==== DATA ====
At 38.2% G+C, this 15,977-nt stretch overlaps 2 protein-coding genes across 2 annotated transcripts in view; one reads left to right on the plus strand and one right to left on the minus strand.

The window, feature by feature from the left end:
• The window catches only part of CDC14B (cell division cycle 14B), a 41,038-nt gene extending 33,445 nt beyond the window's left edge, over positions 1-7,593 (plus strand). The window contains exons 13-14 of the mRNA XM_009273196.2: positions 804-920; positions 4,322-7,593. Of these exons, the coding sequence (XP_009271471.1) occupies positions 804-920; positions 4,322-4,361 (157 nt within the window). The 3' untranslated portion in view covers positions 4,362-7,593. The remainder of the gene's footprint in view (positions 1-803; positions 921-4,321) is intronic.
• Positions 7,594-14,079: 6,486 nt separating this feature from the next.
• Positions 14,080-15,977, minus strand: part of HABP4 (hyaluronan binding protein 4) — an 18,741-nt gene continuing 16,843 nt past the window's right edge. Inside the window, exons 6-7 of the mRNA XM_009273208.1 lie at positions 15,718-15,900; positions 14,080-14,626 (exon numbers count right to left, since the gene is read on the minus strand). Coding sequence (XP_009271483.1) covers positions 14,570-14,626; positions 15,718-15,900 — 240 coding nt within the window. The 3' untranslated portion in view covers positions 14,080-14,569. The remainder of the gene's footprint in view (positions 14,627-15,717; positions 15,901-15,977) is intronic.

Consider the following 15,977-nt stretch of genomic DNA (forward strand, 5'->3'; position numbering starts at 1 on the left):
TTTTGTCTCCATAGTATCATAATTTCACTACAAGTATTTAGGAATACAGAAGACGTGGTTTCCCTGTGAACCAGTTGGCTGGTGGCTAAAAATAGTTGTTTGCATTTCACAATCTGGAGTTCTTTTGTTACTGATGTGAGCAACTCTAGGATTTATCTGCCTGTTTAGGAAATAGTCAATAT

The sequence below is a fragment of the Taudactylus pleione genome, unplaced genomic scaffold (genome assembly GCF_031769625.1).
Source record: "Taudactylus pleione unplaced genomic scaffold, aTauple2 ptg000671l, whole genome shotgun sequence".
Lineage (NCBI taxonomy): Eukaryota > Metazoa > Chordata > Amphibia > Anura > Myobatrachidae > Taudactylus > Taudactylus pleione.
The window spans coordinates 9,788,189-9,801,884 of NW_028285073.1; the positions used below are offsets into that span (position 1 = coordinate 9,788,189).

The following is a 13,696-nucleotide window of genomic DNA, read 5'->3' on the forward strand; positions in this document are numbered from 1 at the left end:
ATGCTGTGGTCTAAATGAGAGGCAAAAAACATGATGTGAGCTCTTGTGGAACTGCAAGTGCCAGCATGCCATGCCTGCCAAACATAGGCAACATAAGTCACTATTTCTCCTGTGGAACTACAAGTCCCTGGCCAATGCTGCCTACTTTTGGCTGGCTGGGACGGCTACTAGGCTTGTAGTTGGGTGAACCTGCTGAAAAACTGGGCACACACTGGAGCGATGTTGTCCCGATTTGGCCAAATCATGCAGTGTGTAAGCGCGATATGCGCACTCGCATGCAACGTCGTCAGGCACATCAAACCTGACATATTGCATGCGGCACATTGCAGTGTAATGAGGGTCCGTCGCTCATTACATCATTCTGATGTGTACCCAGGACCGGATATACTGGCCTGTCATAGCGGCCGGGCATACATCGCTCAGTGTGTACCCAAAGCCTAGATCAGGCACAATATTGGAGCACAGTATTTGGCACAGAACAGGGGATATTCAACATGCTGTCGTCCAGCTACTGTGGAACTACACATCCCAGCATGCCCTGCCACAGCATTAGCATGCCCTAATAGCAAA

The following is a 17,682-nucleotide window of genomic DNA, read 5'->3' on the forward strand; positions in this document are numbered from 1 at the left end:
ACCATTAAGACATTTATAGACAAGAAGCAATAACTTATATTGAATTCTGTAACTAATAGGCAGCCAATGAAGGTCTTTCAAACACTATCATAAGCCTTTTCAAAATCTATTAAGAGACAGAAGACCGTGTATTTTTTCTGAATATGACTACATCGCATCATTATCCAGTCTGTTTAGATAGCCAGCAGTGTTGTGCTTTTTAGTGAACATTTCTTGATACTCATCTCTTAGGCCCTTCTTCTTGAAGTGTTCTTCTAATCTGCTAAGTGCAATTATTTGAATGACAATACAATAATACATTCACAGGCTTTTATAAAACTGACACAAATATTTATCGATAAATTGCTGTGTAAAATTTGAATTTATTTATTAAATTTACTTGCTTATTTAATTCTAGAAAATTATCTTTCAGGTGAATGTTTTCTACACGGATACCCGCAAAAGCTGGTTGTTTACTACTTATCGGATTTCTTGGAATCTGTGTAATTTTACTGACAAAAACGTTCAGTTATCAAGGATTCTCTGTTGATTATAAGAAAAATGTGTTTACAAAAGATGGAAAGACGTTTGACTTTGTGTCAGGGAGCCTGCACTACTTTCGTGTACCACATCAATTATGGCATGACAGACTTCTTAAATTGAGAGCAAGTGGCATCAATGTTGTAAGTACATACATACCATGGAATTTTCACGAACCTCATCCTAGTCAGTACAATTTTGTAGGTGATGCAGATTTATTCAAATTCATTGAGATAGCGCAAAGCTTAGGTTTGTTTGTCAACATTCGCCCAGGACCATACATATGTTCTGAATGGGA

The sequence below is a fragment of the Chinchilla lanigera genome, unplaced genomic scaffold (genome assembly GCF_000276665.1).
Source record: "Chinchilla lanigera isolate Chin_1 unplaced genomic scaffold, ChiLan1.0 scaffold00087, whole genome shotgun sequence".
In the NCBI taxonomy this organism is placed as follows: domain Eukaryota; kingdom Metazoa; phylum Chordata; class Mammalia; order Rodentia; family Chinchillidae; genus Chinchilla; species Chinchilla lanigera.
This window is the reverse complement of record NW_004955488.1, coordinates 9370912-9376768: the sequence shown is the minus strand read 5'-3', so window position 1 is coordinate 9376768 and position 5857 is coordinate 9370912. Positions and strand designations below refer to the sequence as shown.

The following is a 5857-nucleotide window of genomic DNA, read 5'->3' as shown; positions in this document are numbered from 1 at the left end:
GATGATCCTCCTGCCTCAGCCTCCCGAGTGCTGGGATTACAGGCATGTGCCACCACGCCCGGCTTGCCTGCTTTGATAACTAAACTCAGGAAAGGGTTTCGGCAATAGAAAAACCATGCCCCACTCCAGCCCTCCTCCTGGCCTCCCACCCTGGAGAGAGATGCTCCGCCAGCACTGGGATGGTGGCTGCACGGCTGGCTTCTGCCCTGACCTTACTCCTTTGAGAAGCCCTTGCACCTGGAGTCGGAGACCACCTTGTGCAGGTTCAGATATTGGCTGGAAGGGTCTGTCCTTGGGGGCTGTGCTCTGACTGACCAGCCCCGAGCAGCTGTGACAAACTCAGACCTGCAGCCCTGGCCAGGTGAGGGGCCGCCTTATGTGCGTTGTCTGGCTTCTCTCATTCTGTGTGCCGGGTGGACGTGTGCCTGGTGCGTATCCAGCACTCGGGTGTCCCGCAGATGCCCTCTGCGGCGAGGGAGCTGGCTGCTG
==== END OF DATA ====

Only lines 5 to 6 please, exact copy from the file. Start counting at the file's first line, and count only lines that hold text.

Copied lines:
• Positions 14,080-15,977, minus strand: part of HABP4 (hyaluronan binding protein 4) — an 18,741-nt gene continuing 16,843 nt past the window's right edge. Inside the window, exons 6-7 of the mRNA XM_009273208.1 lie at positions 15,718-15,900; positions 14,080-14,626 (exon numbers count right to left, since the gene is read on the minus strand). Coding sequence (XP_009271483.1) covers positions 14,570-14,626; positions 15,718-15,900 — 240 coding nt within the window. The 3' untranslated portion in view covers positions 14,080-14,569. The remainder of the gene's footprint in view (positions 14,627-15,717; positions 15,901-15,977) is intronic.

Consider the following 15,977-nt stretch of genomic DNA (forward strand, 5'->3'; position numbering starts at 1 on the left):